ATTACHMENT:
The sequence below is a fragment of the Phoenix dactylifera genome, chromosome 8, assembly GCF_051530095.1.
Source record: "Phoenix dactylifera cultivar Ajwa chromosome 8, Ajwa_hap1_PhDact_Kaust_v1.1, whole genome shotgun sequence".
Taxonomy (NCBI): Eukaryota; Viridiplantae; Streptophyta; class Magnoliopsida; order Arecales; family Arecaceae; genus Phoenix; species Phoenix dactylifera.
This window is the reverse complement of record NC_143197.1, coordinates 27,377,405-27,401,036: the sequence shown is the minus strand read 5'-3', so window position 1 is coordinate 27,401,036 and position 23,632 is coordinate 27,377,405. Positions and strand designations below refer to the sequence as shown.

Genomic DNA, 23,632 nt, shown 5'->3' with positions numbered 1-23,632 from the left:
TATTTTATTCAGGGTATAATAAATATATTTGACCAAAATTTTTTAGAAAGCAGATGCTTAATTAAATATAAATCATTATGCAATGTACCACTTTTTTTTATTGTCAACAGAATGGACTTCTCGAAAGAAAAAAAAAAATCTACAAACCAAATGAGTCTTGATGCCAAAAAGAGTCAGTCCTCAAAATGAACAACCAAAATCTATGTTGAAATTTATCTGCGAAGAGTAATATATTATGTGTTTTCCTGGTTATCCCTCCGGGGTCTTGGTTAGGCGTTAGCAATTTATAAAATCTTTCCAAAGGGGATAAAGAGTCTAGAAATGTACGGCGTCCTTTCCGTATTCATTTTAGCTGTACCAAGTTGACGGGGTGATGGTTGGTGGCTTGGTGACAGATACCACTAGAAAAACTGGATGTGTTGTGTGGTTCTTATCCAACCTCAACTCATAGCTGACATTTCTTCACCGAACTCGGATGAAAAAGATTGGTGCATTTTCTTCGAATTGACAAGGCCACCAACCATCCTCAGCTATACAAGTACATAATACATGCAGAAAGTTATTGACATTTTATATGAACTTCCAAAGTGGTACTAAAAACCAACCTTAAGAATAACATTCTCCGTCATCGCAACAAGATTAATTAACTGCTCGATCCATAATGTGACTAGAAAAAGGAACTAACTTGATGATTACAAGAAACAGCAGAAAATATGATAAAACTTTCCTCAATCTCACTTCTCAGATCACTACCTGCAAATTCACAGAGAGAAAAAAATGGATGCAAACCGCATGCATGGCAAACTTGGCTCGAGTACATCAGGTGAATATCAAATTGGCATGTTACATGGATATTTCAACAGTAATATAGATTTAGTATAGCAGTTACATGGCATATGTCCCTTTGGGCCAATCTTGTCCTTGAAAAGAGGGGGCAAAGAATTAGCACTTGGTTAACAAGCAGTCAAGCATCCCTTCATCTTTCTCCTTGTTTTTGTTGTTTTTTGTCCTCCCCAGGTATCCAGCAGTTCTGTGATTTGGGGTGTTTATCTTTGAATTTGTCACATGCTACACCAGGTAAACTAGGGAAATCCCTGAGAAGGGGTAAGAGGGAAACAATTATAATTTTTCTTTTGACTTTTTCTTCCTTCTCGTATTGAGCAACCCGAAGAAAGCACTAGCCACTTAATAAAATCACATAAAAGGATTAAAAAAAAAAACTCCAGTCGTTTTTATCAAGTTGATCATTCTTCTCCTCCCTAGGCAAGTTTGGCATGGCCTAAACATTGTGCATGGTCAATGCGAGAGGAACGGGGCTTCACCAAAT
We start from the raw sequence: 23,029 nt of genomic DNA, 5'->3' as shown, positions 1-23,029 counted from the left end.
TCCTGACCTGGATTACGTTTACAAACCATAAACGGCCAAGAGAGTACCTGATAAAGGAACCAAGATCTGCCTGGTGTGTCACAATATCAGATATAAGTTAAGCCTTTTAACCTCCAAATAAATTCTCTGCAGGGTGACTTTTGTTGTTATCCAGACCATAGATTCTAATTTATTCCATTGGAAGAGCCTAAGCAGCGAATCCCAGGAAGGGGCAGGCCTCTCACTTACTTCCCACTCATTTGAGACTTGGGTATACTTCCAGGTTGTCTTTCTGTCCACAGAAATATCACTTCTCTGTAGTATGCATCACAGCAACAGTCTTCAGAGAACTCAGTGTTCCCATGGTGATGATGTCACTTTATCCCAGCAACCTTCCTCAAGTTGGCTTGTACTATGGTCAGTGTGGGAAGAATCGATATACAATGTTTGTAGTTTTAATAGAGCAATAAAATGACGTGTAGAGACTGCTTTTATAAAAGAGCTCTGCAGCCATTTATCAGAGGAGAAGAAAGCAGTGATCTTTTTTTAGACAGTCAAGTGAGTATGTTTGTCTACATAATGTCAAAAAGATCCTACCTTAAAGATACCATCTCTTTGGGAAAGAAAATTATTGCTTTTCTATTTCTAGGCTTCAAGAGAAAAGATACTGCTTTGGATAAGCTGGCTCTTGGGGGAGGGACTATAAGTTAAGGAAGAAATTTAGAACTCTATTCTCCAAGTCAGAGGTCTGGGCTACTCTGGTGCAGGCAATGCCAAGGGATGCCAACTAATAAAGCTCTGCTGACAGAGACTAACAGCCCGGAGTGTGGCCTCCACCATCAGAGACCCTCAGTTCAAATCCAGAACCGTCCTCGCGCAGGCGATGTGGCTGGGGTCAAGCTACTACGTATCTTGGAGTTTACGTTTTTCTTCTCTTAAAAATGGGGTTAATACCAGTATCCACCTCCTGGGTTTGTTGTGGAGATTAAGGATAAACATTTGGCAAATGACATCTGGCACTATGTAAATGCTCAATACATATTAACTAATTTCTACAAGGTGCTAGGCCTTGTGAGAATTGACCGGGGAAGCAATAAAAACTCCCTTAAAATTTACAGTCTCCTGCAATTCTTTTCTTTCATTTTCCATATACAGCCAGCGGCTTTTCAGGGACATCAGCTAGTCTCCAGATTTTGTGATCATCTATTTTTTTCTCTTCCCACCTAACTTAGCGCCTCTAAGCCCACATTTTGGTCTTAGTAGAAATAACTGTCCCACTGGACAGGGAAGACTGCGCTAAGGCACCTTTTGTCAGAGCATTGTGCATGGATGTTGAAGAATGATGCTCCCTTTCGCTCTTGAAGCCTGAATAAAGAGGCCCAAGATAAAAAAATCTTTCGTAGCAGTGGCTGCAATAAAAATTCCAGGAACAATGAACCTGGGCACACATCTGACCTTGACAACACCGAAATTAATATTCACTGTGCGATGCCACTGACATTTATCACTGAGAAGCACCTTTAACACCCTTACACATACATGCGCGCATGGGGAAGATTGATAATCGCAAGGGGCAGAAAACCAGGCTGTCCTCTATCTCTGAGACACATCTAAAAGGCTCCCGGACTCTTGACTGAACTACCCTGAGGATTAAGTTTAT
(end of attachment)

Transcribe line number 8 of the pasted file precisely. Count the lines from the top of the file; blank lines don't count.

TCCTGACCTGGATTACGTTTACAAACCATAAACGGCCAAGAGAGTACCTGATAAAGGAACCAAGATCTGCCTGGTGTGTCACAATATCAGATATAAGTTAAGCCTTTTAACCTCCAAATAAATTCTCTGCAGGGTGACTTTTGTTGTTATCCAGACCATAGATTCTAATTTATTCCATTGGAAGAGCCTAAGCAGCGAATCCCAGGAAGGGGCAGGCCTCTCACTTACTTCCCACTCATTTGAGACTTGGGTATACTTCCAGGTTGTCTTTCTGTCCACAGAAATATCACTTCTCTGTAGTATGCATCACAGCAACAGTCTTCAGAGAACTCAGTGTTCCCATGGTGATGATGTCACTTTATCCCAGCAACCTTCCTCAAGTTGGCTTGTACTATGGTCAGTGTGGGAAGAATCGATATACAATGTTTGTAGTTTTAATAGAGCAATAAAATGACGTGTAGAGACTGCTTTTATAAAAGAGCTCTGCAGCCATTTATCAGAGGAGAAGAAAGCAGTGATCTTTTTTTAGACAGTCAAGTGAGTATGTTTGTCTACATAATGTCAAAAAGATCCTACCTTAAAGATACCATCTCTTTGGGAAAGAAAATTATTGCTTTTCTATTTCTAGGCTTCAAGAGAAAAGATACTGCTTTGGATAAGCTGGCTCTTGGGGGAGGGACTATAAGTTAAGGAAGAAATTTAGAACTCTATTCTCCAAGTCAGAGGTCTGGGCTACTCTGGTGCAGGCAATGCCAAGGGATGCCAACTAATAAAGCTCTGCTGACAGAGACTAACAGCCCGGAGTGTGGCCTCCACCATCAGAGACCCTCAGTTCAAATCCAGAACCGTCCTCGCGCAGGCGATGTGGCTGGGGTCAAGCTACTACGTATCTTGGAGTTTACGTTTTTCTTCTCTTAAAAATGGGGTTAATACCAGTATCCACCTCCTGGGTTTGTTGTGGAGATTAAGGATAAACATTTGGCAAATGACATCTGGCACTATGTAAATGCTCAATACATATTAACTAATTTCTACAAGGTGCTAGGCCTTGTGAGAATTGACCGGGGAAGCAATAAAAACTCCCTTAAAATTTACAGTCTCCTGCAATTCTTTTCTTTCATTTTCCATATACAGCCAGCGGCTTTTCAGGGACATCAGCTAGTCTCCAGATTTTGTGATCATCTATTTTTTTCTCTTCCCACCTAACTTAGCGCCTCTAAGCCCACATTTTGGTCTTAGTAGAAATAACTGTCCCACTGGACAGGGAAGACTGCGCTAAGGCACCTTTTGTCAGAGCATTGTGCATGGATGTTGAAGAATGATGCTCCCTTTCGCTCTTGAAGCCTGAATAAAGAGGCCCAAGATAAAAAAATCTTTCGTAGCAGTGGCTGCAATAAAAATTCCAGGAACAATGAACCTGGGCACACATCTGACCTTGACAACACCGAAATTAATATTCACTGTGCGATGCCACTGACATTTATCACTGAGAAGCACCTTTAACACCCTTACACATACATGCGCGCATGGGGAAGATTGATAATCGCAAGGGGCAGAAAACCAGGCTGTCCTCTATCTCTGAGACACATCTAAAAGGCTCCCGGACTCTTGACTGAACTACCCTGAGGATTAAGTTTAT